Bombardier coup shows French panache at the heart of Airbus Airbus saves Bombardier Skapinker attributes it to pantouflage.
An award-winning contributing editor and columnist for the Financial Times, Michael Skapinker, provides insight into the reason why Airbus’ acquisition (50.01%) of the Bombardier C series was such a coup
· Technical expertise? No.
· Financial brilliance? No.
· Marketing research? No.
Skapinker, Business Commentator of the Year (2012) and Business Ethics Commentator of the Year (2015), points to pantouflage. What pray tell is pantouflage? First, some background and then help from the French to English dictionary!
John Newhouse, who wrote 55 exceptional books and two with regard to commercial airline manufacturing competition (The Sporty Game and Boeing versus Airbus), chronicles the battle between the US company and the European multinational corporation. Newhouse has revealing quotes from executives on both side of the Atlantic. The intensity of their competition exceeds that seen in other battles between Titans of industry; it is fair to say that animus can be felt between Chicago/Seattle and Paris/Toulouse. One aerospace business observer claims that the A-380 was built by Airbus out of a sort of plane envy of the B-747; the French double decker is bigger, faster and more efficient than the soon-to-be retired Boeing 4 engine jet.
With that historical prologue, the battle moves to Boeing v. Bombardier. The US company and the US government found that the Canadian government heavily subsidized the development of the C-Series jetliner. The Commerce Department issued a 300% tariff on the 100-150 seat plane.
The Canadian, UK and French governments objected (the imposition would kill jobs within their borders), and it appeared that Bombardier would not be able to sell its product, which was forecast to save the company, south of the border. Curiously, the C-series was designed to compete with the B-737-700 NG and the European A319.
To the rescue came Airbus. It bought a majority interest in the product line and the coup de grâce was that Airbus has a manufacturing plant in Alabama. By manufacturing there, the US tariff would not apply.
- Query: whether the workers in Canada and Ireland will be pleased with losing their jobs to Americans (the basis for the Canadian and UK governmental expressions of outrage)?
- Query: will the US Airbus employees be paid higher wages and thus reduce the profit margin of the cheaper workers of Canada and Ireland?
- Query: the governmental subsidies were likely justified over the downstream employment expectations; now what?
- Query: will Airbus reduce its A319 forecasts?
Now to Mr. Sapinker’s explanation He points out the raison d’être for the existence of the Pan European aerospace organization– “Airbus is one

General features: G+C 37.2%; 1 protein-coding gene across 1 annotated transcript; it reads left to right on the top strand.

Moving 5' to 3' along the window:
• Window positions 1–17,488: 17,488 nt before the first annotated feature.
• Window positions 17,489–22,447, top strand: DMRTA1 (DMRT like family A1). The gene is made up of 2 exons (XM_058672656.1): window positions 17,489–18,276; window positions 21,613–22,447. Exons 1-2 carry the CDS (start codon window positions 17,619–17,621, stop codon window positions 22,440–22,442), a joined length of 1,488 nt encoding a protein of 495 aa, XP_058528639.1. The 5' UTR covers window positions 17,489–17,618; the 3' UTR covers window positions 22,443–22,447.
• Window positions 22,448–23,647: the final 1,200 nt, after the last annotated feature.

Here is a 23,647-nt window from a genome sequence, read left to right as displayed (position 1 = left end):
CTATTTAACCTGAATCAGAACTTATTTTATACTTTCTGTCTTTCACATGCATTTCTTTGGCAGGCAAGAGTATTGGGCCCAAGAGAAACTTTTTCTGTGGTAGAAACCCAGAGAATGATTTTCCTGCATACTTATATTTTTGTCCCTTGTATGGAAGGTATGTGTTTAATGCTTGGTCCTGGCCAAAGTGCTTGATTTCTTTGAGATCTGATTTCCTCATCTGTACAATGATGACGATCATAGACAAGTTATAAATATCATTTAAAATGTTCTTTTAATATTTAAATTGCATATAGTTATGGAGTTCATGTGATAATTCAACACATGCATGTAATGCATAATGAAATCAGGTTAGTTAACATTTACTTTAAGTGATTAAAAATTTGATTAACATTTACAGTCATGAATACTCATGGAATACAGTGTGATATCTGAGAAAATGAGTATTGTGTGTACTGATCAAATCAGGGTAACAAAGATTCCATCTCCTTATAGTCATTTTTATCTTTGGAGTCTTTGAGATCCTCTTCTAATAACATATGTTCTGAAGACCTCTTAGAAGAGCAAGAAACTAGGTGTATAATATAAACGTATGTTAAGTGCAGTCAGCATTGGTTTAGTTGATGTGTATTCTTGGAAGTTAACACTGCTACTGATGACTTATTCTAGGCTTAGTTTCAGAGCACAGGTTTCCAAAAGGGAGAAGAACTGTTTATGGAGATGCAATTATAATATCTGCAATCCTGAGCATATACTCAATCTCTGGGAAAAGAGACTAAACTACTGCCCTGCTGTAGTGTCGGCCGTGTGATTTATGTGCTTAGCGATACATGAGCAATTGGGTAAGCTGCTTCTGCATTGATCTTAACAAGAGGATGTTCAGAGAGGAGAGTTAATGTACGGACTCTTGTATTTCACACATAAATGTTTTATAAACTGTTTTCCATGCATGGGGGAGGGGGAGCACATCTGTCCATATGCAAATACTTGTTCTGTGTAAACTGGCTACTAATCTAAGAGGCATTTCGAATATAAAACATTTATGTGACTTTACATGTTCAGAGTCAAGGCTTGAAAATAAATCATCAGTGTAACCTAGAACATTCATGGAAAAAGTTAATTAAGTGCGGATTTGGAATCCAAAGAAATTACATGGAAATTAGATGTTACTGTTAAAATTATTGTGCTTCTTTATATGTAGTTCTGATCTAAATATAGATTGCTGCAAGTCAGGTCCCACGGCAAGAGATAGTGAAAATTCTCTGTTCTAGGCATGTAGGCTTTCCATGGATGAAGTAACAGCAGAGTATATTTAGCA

of Europe’s proudest creations: a company that shows the continent can compete head-to-head with the US and the rest of the world. It is everything the EU wants to be: innovative, technologically savvy and a successful collaboration between national partners.”
Mr. Sapinker makes an insightful comment about Airbus’ culture “While Germany has been the dominant EU power, Airbus, with its most important centre in Toulouse, has always had an unmistakably French feel, even now when its chief executive, Tom Enders, is German. In their 2014 article “How has the French context shaped the organisation of the Airbus Group?”, Christoph Barmeyer of Passau and Strasbourg universities and Ulrike Mayrhofer of IAE Lyon School of Management noted how prominent the French approach to business had been in Airbus’s development.”
The next word in the Financial Times article is the KEY “‘Pantoufleur ’”as defined in a French to English dictionary it means:
revolving-door policy; taking advantage of a previous position to get an attractive job
Another source explains it as follows:
pantouflage refers to a practice by which high-level French civil servants, usually former students of the École Polytechnique or the École nationale d’administration, obtain work in private enterprise
The term “pantouflage” also applies to politicians who, following an electoral loss or a termination from a ministerial position, assume a private industry, high-paying position without significant responsibilities. This is often undertaken during an interim period when formerly elected politicians vet new opportunities to assume elected office.
It is a derivation of the word “pantoufle”, which means slipper.
The Financial Times article further elucidates on the pantouflage at the company “Airbus chief Tom Enders…once worked for the German defence ministry, helping him to better understand how French organisations work. Airbus executives, such as Louis Gallois, Mr. Enders’s predecessor, are typical of grande école graduates, who switch effortlessly between state institutions and the private sector. ’This French phenomenon is called pantouflage, which literally means that the actors can regain their ‘slippers’ that they left in the [state] administration,’ the academics wrote. ‘These actors are closely linked by an esprit de corps that leads to strong, stable and life-long interconnections.’”
That makes tremendous sense. The transaction between the Canadian company and the European organization will require all sorts of governmental approvals. Airbus’ pantouflage will assure that the reviews are completed quickly and positively. Isn’t that the point of this article? The C-series will be flying soon because of French slippers, non?
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